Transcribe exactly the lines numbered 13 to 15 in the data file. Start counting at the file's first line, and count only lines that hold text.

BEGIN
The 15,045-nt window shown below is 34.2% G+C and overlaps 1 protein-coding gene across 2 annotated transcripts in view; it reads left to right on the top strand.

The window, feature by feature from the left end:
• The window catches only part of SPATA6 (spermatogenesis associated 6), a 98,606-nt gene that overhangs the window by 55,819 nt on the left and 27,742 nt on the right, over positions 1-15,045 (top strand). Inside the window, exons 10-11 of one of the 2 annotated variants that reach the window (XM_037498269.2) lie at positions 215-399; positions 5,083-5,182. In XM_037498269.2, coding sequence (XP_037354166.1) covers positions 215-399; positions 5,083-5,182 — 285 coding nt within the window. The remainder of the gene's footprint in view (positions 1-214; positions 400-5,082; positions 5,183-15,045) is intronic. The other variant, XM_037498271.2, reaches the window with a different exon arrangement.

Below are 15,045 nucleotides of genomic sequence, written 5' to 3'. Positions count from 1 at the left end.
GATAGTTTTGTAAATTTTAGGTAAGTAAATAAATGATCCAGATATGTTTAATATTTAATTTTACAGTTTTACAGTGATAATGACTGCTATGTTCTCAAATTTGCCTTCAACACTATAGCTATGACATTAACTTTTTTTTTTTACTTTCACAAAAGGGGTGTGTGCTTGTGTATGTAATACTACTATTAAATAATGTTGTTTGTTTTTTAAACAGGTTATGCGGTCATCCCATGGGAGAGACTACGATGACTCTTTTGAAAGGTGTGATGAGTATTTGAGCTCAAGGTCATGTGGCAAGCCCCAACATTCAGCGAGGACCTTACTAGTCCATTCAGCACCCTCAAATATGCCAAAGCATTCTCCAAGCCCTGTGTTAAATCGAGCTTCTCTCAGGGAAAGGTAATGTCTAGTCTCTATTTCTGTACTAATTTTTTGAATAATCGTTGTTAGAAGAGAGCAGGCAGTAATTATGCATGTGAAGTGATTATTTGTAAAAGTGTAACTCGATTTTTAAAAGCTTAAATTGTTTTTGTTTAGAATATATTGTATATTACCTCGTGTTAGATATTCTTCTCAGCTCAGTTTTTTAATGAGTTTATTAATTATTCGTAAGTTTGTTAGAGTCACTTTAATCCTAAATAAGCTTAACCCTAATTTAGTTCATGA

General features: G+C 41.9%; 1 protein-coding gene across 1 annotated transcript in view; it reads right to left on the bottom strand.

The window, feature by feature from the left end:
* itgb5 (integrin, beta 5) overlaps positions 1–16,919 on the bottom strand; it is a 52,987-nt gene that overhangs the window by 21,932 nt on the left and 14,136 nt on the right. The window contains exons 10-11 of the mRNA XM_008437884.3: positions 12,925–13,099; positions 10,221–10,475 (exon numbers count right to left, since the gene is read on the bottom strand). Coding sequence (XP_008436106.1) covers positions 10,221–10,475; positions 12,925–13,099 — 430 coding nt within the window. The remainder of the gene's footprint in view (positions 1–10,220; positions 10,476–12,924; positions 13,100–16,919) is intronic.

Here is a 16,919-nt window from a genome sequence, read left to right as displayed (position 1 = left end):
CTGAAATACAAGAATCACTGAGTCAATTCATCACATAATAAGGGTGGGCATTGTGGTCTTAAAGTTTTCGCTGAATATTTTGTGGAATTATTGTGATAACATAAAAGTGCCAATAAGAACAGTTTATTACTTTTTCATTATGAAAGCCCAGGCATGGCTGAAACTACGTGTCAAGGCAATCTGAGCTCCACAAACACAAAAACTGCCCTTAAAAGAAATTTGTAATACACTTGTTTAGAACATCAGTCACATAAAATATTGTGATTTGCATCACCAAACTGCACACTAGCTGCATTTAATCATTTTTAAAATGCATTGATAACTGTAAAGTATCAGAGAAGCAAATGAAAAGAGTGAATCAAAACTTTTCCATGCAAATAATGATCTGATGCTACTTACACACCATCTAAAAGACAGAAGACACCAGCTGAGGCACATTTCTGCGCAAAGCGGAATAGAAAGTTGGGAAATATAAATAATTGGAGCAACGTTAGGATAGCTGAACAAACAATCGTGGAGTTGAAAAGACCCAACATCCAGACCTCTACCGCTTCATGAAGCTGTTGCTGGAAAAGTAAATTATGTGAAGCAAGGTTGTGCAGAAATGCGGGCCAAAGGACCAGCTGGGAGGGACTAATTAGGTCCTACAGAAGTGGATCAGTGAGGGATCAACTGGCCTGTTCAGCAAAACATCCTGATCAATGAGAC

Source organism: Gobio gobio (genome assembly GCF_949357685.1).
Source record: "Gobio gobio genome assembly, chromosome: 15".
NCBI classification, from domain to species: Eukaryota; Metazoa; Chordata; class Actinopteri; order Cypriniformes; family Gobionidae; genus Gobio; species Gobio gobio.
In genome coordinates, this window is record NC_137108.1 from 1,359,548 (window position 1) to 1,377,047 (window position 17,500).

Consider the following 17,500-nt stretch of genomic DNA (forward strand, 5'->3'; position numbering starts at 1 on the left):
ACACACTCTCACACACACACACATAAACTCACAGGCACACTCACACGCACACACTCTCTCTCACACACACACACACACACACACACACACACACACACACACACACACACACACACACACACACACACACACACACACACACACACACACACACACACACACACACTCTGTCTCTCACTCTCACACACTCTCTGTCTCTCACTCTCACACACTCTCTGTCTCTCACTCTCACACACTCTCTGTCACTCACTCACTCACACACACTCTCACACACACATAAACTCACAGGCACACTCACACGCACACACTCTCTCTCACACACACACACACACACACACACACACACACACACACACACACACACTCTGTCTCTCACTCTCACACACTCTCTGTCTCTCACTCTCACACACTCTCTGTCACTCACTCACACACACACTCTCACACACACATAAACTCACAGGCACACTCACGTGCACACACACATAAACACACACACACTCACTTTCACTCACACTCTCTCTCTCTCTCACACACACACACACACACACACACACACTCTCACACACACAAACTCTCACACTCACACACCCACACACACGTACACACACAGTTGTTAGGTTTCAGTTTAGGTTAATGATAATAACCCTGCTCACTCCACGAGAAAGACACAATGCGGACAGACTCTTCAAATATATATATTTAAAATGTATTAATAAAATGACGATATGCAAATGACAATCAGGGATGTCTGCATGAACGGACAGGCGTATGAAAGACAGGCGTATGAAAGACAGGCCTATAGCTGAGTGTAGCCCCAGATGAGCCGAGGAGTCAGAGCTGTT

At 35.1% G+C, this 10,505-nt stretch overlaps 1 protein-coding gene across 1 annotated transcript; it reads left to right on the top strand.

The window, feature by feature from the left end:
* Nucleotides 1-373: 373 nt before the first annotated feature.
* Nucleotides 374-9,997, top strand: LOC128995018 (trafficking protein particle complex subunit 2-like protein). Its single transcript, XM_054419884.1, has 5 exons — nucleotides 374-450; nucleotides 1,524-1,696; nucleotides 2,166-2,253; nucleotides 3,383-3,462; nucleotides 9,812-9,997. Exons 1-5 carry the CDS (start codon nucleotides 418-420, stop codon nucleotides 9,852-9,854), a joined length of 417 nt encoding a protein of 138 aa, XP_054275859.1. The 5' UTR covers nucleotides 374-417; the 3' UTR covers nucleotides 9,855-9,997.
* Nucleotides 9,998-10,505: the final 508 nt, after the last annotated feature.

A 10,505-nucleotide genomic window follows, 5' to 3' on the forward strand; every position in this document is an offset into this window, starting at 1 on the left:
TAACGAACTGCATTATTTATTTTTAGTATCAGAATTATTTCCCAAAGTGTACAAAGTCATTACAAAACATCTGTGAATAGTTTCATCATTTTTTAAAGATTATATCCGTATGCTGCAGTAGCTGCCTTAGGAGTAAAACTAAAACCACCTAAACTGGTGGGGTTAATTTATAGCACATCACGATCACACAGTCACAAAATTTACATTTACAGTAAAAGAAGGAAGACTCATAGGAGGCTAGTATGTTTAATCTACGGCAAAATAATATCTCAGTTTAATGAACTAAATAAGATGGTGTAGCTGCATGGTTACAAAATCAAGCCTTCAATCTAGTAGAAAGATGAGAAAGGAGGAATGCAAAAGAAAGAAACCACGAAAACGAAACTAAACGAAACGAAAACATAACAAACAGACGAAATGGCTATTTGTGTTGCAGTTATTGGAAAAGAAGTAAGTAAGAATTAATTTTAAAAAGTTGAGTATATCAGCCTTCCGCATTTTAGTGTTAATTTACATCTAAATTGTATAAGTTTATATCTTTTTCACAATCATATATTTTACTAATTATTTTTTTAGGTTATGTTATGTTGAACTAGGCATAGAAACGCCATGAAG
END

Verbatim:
NCBI classification, from domain to species: Eukaryota; Metazoa; Chordata; class Actinopteri; order Cypriniformes; family Gobionidae; genus Gobio; species Gobio gobio.
In genome coordinates, this window is record NC_137108.1 from 1,359,548 (window position 1) to 1,377,047 (window position 17,500).

Consider the following 17,500-nt stretch of genomic DNA (forward strand, 5'->3'; position numbering starts at 1 on the left):